Two other Jalazone residents who were at the mini-market said that a group of boys and young men from the refugee camp had gathered along the main road, and beside it in an open area of rubble and crushed stone between the school and the market. Some of the group in the open area threw stones toward the Israeli soldiers, the two residents said. Human Rights Watch could not determine based on these interviews whether al-Ramahi was among those who threw stones. The military has not claimed that any soldiers were wounded by stones.
The two residents and another witness said they heard multiple gunshots before al-Ramahi was shot, but were not aware that anyone other than al-Ramahi was harmed. “The soldiers used to shoot tear gas and sound bombs [flash-bang grenades] here,” a 29-year-old resident said, but he said he heard only gunshots that afternoon.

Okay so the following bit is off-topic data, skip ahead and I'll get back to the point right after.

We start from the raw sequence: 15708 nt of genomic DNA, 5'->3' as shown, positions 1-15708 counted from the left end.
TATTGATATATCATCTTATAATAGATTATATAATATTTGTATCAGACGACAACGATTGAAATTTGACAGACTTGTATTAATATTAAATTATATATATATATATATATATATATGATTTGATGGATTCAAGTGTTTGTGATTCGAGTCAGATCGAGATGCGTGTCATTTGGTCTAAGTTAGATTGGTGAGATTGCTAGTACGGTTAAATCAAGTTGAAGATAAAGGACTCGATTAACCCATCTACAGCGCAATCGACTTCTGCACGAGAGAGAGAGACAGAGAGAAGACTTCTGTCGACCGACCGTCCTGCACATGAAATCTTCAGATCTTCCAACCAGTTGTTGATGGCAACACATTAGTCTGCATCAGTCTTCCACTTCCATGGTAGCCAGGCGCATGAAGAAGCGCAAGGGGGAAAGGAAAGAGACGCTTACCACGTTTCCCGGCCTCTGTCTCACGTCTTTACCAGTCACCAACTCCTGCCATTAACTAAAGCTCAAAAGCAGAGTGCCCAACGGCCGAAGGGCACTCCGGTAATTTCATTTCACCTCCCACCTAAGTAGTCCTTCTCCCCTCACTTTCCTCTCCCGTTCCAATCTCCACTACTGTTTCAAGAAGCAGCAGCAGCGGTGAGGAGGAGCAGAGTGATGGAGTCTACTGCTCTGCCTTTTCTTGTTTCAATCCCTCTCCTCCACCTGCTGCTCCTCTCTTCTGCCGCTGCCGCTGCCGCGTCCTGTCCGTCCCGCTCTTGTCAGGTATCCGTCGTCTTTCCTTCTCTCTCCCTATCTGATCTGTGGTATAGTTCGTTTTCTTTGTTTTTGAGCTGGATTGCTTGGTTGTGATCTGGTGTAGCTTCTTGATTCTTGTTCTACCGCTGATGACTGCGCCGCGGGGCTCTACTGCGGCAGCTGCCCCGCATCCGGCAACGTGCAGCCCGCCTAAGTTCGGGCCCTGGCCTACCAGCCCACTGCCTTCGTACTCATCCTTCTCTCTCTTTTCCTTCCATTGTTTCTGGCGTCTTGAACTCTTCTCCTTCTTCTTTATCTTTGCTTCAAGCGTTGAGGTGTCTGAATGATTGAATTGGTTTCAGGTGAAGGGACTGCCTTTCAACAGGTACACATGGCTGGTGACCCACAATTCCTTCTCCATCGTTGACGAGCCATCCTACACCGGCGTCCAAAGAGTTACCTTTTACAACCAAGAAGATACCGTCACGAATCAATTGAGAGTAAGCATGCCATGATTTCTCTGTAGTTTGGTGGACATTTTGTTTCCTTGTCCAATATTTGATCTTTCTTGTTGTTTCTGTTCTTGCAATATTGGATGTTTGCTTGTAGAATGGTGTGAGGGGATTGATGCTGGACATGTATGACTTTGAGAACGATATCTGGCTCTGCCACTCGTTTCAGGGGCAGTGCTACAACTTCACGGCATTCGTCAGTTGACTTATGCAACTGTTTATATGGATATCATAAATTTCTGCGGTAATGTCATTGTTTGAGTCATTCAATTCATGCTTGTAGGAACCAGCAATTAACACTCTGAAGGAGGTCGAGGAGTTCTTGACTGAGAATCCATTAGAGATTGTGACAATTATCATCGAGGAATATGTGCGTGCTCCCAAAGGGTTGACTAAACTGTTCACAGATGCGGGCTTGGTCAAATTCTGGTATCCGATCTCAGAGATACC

Witnesses said that al-Ramahi was in a sparse grove of olive trees immediately south of the open area when he was shot. Human Rights Watch observed a clear area between the grove and the location where witnesses said they saw the soldiers, across a small valley. A 21-year-old man from Jalazone said that between 4:00 p.m. and 4:30 p.m., he heard a number of gunshots:
Then they stopped, so I went to see what happened. I saw Wajih lying on the ground, near the mini-market. The soldiers were far away so I went to check on him, but they fired again so I crouched down to get close to him. The soldiers were close to the settlement, outside it near a guard tower [approximately 200 meters away] and were shooting toward us, maybe 4 or 5 shots. I and a friend got him and carried him to the street. It took a few minutes for us to get a car to stop and take him. He died in my hands before we got to the hospital.